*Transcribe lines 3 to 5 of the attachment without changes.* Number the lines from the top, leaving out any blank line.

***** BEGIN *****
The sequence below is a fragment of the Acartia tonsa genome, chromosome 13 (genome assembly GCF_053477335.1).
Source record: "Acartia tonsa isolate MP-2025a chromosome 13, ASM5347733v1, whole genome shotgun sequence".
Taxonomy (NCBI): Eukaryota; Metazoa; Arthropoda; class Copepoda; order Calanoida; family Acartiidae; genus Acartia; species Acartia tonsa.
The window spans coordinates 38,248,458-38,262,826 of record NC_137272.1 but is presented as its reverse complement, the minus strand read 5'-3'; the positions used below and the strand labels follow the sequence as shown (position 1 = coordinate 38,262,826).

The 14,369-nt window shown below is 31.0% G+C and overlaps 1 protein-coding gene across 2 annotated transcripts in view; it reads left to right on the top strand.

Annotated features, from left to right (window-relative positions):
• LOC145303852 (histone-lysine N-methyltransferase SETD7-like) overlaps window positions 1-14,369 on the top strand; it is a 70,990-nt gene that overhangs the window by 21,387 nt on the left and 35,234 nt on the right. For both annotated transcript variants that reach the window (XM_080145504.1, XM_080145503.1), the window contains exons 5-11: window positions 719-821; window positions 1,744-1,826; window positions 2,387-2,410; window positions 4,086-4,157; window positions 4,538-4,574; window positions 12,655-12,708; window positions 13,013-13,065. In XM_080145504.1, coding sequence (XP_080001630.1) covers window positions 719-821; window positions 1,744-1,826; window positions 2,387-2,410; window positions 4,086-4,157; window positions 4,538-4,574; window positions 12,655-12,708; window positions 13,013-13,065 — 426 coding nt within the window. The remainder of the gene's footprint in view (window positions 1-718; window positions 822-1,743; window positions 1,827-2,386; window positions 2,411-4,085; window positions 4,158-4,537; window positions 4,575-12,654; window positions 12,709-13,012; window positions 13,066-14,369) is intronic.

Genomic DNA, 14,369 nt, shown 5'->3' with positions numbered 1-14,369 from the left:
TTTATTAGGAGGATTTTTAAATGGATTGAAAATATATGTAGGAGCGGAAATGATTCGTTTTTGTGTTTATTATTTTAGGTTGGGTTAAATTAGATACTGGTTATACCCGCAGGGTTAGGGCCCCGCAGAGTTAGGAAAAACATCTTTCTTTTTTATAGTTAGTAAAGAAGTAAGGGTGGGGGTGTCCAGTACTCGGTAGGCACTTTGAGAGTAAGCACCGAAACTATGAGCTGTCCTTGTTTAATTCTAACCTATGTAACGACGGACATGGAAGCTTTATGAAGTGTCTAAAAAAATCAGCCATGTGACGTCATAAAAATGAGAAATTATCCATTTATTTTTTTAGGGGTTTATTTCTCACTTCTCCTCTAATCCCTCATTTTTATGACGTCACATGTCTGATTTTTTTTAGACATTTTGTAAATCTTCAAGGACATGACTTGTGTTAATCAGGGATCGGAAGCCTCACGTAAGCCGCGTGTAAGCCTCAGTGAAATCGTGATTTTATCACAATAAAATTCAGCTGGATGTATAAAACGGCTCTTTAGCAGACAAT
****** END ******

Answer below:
Taxonomy (NCBI): Eukaryota; Metazoa; Arthropoda; class Copepoda; order Calanoida; family Acartiidae; genus Acartia; species Acartia tonsa.
The window spans coordinates 38,248,458-38,262,826 of record NC_137272.1 but is presented as its reverse complement, the minus strand read 5'-3'; the positions used below and the strand labels follow the sequence as shown (position 1 = coordinate 38,262,826).

The 14,369-nt window shown below is 31.0% G+C and overlaps 1 protein-coding gene across 2 annotated transcripts in view; it reads left to right on the top strand.